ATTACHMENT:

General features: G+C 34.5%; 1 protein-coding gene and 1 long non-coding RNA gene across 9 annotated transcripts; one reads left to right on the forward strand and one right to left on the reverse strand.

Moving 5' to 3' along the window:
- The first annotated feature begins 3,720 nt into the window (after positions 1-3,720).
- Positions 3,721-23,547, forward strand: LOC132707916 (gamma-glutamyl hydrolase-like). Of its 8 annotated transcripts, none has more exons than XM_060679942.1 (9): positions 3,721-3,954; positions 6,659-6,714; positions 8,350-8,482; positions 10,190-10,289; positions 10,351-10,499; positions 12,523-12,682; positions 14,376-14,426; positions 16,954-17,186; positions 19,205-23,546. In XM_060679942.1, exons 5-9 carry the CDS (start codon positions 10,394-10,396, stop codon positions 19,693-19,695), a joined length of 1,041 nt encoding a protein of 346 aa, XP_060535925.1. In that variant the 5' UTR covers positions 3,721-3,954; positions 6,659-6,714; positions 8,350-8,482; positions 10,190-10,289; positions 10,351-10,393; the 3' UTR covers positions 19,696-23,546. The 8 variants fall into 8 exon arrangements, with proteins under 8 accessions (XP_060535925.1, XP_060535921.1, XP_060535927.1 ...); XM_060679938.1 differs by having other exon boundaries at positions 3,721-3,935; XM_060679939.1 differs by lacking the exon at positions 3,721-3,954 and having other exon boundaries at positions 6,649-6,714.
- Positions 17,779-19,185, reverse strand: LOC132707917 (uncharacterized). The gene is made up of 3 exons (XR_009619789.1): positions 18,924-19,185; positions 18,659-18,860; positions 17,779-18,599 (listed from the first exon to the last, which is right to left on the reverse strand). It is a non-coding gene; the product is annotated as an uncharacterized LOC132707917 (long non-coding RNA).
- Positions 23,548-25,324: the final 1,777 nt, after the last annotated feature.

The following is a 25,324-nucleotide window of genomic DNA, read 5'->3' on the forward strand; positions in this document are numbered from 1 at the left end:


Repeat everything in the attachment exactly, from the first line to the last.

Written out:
General features: G+C 34.5%; 1 protein-coding gene and 1 long non-coding RNA gene across 9 annotated transcripts; one reads left to right on the forward strand and one right to left on the reverse strand.

Moving 5' to 3' along the window:
- The first annotated feature begins 3,720 nt into the window (after positions 1-3,720).
- Positions 3,721-23,547, forward strand: LOC132707916 (gamma-glutamyl hydrolase-like). Of its 8 annotated transcripts, none has more exons than XM_060679942.1 (9): positions 3,721-3,954; positions 6,659-6,714; positions 8,350-8,482; positions 10,190-10,289; positions 10,351-10,499; positions 12,523-12,682; positions 14,376-14,426; positions 16,954-17,186; positions 19,205-23,546. In XM_060679942.1, exons 5-9 carry the CDS (start codon positions 10,394-10,396, stop codon positions 19,693-19,695), a joined length of 1,041 nt encoding a protein of 346 aa, XP_060535925.1. In that variant the 5' UTR covers positions 3,721-3,954; positions 6,659-6,714; positions 8,350-8,482; positions 10,190-10,289; positions 10,351-10,393; the 3' UTR covers positions 19,696-23,546. The 8 variants fall into 8 exon arrangements, with proteins under 8 accessions (XP_060535925.1, XP_060535921.1, XP_060535927.1 ...); XM_060679938.1 differs by having other exon boundaries at positions 3,721-3,935; XM_060679939.1 differs by lacking the exon at positions 3,721-3,954 and having other exon boundaries at positions 6,649-6,714.
- Positions 17,779-19,185, reverse strand: LOC132707917 (uncharacterized). The gene is made up of 3 exons (XR_009619789.1): positions 18,924-19,185; positions 18,659-18,860; positions 17,779-18,599 (listed from the first exon to the last, which is right to left on the reverse strand). It is a non-coding gene; the product is annotated as an uncharacterized LOC132707917 (long non-coding RNA).
- Positions 23,548-25,324: the final 1,777 nt, after the last annotated feature.

The following is a 25,324-nucleotide window of genomic DNA, read 5'->3' on the forward strand; positions in this document are numbered from 1 at the left end: